The Kryder Rate Slowed

Actually, we don't have to suppose. About a year after our first model, the Thai floods almost doubled $/GB.

In this graph, from Preeti Gupta at UCSC, the green line fits the cost data up to 2010. Industry consolidation, and the technical difficulties of migrating from PMR to HAMR, meant that already in 2010 the Kryder rate had slowed significantly and was not expected to return to its trend in the near future. The floods reinforced this.

Preeti's graph shows that disk is now about 7 times as expensive as it would have been had the industry maintained its pre-2010 Kryder rate. The red lines show the range of industry projections for the Kryder rate going forward, between 20%/yr and 10%/yr. If these projections pan out, disk in 2020 will be between 100 and 300 times as expensive as it would have been had the industry maintained its pre-2010 Kryder rate. I don't think many organizations appreciate the impact this will have on the cost of storing data for the long term.

Well, Duh!

Slowing of the Kryder rate should not have been a surprise. Here is Randall Munroe's explanation. In the real world exponential growth can't go on forever, it is always just the steep part of an S-curve. It is now widely accepted that Moore's Law has slowed. Although transistors will continue to shrink for a few more generations, this will no longer result in transistors getting cheaper or CPUs getting faster.


Here is a graph I got from Dave Anderson years ago. It shows that what looks like a smooth Kryder's Law curve is actually the superposition of a series of S-curves, one for each successive technology generation. Naturally, because the easy transitions get done first, the cost of each successive transition increases, perhaps even exponentially. Since margins are constrained and so, these days, are volumes, to generate a return on the investment in each transition requires that the technology be kept in the market longer. The longer interval between transitions translates to a lower Kryder rate.

Kryder Rate vs. Service Life

The second important insight even from my prototype model is that as the Kryder rate slows the optimal service life for storage media increases. Note that as the Kryder rate decreases, the proportional change in endowment between 1-year and 5-year media life increases.

The reason why disks have a 5-year life is not because that is how long they last, they last 5 years because the historic Kryder rate means that a longer service life is economically unjustifiable. It isn't hard to engineer drives for a much longer life but unless the customer expects the Kryder rate to slow dramatically they won't expect a return from even a small cost increment. They will plan to replace the drives before their life is up.

Once the customer realizes that the Kryder rate has slowed they should plan to keep the media longer, which increases the relative importance of running cost against capital cost. Three years ago Ian Adams, Ethan Miller & I published a technical report on a storage architecture we called DAWN, for Durable Array of Wimpy Nodes. DAWN was a large number of small storage nodes, each with an extremely low-power system-on-chip, some flash memory, and an Ethernet interface. We showed that on reasonable assumptions DAWN's very low running cost and long media life could provide archival storage cheaper than disk despite its much higher capital cost while retaining low access latency.


Unfortunately, in practice few if any organizations can make the tradeoff to pay more up-front in order to realize lower running costs and thus lower total cost of ownership. The problem is not unique to long-term storage; in its various forms it is called short-termism, or the planning horizon, or the budget cycle. Fundamentally, it is the issue of a discount rate. Discounted Cash Flow (DCF) is the standard technique for computing the Net Present Value (NPV) of future income or expenditures so that different cash flow scenarios can be compared. It does so by applying a constant interest rate, the discount rate, chosen by the organization. Recent research has identified both theoretical and practical problems with this technique:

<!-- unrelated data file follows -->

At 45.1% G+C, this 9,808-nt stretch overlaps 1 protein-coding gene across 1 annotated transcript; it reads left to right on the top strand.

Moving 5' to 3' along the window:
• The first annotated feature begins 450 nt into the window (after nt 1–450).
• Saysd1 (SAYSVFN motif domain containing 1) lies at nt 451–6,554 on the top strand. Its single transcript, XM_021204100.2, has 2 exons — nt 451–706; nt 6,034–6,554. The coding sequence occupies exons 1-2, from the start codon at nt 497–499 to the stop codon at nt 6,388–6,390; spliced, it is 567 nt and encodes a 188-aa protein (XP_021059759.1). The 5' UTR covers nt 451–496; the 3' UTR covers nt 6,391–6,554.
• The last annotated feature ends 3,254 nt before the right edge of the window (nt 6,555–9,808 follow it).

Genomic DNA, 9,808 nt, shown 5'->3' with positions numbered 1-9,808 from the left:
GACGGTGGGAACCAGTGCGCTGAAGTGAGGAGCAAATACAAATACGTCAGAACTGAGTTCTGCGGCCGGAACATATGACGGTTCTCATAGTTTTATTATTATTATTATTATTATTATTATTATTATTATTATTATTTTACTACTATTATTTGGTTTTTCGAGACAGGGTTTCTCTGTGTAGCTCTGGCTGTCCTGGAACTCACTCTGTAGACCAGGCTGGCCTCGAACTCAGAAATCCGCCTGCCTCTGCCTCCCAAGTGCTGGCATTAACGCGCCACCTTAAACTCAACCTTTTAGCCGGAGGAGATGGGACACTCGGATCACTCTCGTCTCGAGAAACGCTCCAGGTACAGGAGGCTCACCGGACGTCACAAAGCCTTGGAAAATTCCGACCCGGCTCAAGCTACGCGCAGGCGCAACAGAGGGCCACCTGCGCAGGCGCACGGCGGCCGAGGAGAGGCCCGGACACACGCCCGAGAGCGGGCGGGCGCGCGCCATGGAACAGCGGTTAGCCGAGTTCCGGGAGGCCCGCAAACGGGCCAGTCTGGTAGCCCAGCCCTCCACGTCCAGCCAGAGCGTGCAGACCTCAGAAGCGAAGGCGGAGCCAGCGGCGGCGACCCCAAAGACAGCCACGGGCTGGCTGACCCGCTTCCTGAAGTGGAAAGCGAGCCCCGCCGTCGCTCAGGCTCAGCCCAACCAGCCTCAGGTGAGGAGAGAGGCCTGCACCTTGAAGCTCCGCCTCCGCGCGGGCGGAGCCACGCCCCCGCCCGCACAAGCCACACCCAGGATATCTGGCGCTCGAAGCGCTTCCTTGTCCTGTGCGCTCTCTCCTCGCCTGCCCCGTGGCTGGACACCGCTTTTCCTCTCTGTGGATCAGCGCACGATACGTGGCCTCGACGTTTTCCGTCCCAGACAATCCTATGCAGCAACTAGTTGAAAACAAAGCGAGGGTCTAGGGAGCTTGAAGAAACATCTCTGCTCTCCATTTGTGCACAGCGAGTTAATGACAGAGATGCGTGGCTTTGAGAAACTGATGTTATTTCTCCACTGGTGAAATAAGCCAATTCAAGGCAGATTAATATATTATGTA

Both these effects mean that the returns on the capital investment in lower running cost technology are systematically underestimated, raising an almost insuperable barrier to adoption of these technologies.

A Simpler Analysis

Actually, there's a much simpler analysis than our models that nevertheless shows there is a problem. This graph is based on three numbers from industry analysts:
  • IHS iSuppli's Kryder rate projection, at 20%/yr.
  •'s IT budget growth projection at no more than 2%/yr.
  • IDC's data growth projection, which I'm told has now come down from around 60%/yr to around 40%/yr. Could IDC have figured some of this out?
The graph shows the annual cost of storing all the data accumulated since year zero, relative to the cost in year zero. After a decade the cost has increased more than eight times; if in year zero storage was 12% of your budget in year ten it is 100% of your budget.


brewsterkahle said...

Wow, David, this is the best work I have read in a long long time. It is a bit depressing for the Internet Archive, but can confirm your price/TB issues you start this with.

Riding an exponential is much more exciting. Sorry that ride is coming to an end.

brewsterkahle said...

Wow, david this is the best work I have read in a long time. It is depressing for the Internet Archive. We have tried to figure out the total cost per TB and came up with $2000, but never felt good about standing behind it. Now I know why. -brewster

David. said...

Chris Mellor at The Register has a piece with a slightly misleading title, Kryder's law craps out: Race to UBER-CHEAP STORAGE is OVER, that nicely summarizes our analysis of the prospects for storage costs.